The post-pandemic economic climate promises to be a difficult one for employees and businesses across the board, with the cost of living rising dramatically. The latest inflation figures are at 5.5 per cent, with the cost of many things – including energy – rising dramatically, yet annualised wage growth sitting at just 4.2 per cent. This means that wages are not keeping up with the costs of living. Pay reviews and the amount any employer increases their employees’ salaries by is therefore set to become a thorny issue.
Employees will justifiably expect that their pay rises keep up with the rate of inflation and as a result there will undoubtedly be pressure on employers to increase salaries accordingly. This is especially the case in industries where employers implemented pay freezes during the pandemic and did not pay bonuses that were owing.
In other sectors, the shortages of labour because of Brexit have meant that new recruits have been offered higher salaries than long-serving existing staff. This, along with the increased cost of living, is likely to lead to existing staff feeling undervalued and therefore at risk of leaving for new employment.
From a legal point of view, unless an employee has a contractual entitlement to an annual salary increase in their contract of employment, such an annual increase is not guaranteed. These days such a contractual entitlement is rare and generally only seen in training contracts that have ‘milestone’ clauses when an individual completes a certain stage of their training. Otherwise pay increases are generally at the discretion of the employer, which is the good news for businesses.
The bad news is that there are more things to consider than just the legal side of things. Where pay rises are discretionary employers will need to review salaries and consider pay against the background of the increasing cost of living. The most important thing for employers is to show their employees that they are valued and appreciated.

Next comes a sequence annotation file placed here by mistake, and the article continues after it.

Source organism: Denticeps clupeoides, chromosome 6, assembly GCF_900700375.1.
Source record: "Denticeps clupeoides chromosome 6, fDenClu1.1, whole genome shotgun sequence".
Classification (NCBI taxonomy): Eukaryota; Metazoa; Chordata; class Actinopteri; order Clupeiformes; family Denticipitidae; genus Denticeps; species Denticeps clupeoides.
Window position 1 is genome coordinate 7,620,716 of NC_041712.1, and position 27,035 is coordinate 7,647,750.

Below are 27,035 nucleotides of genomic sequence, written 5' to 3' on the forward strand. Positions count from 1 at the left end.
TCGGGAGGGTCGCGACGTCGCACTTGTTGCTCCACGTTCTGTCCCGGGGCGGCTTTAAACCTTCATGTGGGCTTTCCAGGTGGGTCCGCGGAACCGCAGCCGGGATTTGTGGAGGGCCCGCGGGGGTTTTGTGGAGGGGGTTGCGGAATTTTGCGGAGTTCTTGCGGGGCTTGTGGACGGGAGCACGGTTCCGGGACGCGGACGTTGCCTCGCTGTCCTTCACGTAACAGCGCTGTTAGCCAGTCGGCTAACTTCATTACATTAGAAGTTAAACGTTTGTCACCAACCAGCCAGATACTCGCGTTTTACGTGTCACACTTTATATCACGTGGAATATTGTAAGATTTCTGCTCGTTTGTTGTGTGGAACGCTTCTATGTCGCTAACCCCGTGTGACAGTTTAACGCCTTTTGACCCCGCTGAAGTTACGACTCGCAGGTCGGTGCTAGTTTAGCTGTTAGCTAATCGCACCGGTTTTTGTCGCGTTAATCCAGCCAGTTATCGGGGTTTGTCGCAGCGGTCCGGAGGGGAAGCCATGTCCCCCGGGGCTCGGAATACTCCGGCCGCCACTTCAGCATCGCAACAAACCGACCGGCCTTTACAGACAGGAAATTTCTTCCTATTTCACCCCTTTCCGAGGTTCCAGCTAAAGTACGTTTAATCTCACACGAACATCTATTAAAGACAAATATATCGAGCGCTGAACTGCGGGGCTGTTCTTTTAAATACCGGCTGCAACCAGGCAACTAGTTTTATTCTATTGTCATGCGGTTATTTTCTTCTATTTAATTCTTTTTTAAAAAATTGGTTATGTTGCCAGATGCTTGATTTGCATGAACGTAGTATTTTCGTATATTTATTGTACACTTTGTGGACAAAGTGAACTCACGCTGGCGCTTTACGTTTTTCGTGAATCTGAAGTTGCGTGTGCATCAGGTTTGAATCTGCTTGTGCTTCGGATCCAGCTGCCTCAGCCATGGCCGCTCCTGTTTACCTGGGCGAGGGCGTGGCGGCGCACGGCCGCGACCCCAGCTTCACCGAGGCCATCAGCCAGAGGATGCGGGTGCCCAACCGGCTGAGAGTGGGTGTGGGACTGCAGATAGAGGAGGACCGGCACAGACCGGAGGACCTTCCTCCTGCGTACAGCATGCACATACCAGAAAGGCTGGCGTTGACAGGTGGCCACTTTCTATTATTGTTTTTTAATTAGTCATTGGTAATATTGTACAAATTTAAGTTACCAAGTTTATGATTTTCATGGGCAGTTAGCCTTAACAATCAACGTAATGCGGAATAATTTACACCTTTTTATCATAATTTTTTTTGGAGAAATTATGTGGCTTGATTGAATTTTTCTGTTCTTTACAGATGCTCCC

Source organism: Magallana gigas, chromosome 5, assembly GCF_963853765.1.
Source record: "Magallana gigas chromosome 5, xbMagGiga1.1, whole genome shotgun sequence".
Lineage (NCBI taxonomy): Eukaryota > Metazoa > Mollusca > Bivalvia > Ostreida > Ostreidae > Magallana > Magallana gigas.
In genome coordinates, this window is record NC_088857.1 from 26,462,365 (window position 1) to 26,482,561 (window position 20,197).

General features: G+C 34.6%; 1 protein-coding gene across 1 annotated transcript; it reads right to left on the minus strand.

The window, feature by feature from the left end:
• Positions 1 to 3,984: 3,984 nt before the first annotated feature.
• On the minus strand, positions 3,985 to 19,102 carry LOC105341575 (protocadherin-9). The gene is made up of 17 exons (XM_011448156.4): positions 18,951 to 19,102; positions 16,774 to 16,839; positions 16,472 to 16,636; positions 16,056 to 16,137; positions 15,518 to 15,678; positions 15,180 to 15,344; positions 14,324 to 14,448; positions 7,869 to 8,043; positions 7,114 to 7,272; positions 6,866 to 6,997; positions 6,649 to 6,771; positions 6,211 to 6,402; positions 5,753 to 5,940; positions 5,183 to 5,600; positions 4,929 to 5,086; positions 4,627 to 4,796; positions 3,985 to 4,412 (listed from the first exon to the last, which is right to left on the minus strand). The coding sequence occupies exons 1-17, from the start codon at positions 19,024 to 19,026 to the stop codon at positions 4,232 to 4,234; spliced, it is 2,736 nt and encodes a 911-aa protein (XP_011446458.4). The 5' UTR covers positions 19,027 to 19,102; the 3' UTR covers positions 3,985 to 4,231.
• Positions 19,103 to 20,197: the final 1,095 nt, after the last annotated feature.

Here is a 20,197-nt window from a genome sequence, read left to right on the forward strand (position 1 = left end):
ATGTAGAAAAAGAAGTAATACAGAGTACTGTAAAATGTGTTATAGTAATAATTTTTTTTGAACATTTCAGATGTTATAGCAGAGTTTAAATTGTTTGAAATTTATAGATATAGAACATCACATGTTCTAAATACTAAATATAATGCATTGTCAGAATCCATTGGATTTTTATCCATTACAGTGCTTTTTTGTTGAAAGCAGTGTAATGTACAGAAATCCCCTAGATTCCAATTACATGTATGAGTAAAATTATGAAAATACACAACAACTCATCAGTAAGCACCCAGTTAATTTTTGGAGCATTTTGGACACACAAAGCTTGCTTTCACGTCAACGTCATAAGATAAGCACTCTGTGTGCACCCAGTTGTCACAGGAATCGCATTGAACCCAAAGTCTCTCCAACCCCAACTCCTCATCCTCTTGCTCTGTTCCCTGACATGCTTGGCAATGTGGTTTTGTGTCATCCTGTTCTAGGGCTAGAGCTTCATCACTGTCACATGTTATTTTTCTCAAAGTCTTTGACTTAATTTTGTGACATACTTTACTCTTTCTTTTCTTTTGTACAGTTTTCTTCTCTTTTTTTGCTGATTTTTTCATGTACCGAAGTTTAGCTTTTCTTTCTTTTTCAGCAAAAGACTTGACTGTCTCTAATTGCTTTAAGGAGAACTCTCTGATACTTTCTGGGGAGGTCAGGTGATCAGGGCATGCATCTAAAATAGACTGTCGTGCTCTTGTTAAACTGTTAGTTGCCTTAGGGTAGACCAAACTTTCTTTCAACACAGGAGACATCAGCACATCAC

When carrying out pay reviews, it is the best policy to be transparent about what the budget is for all pay rises. If you do that then it can be easily shown that it has been fairly applied. For businesses that are struggling and cannot afford immediate pay rises, one option is to put in place a bonus scheme. Another option could be to allow employees to work a four-day week without a pay cut instead of having a pay increase, or to offer employees personalised benefits instead.
One important factor to consider is benchmarking your pay increases to what your competitors are offering. If you pay less than your competitors, you will lose staff. Unfortunately for businesses, it is currently a good market for employees due to the labour shortage in some sectors.
One potential legal danger that employers could face if they don’t increase pay is if an employee alleges that they have been discriminated against. So, if you are paying your male staff more than your female employees then this could leave you open to sex discrimination claims.
Overall wage issues are likely to be a difficult issue for several months to come across all sectors in the UK. Just make sure any wage increases are fair across the board to avoid any potential legal action.
Source – https://www.peoplemanagement.co.uk/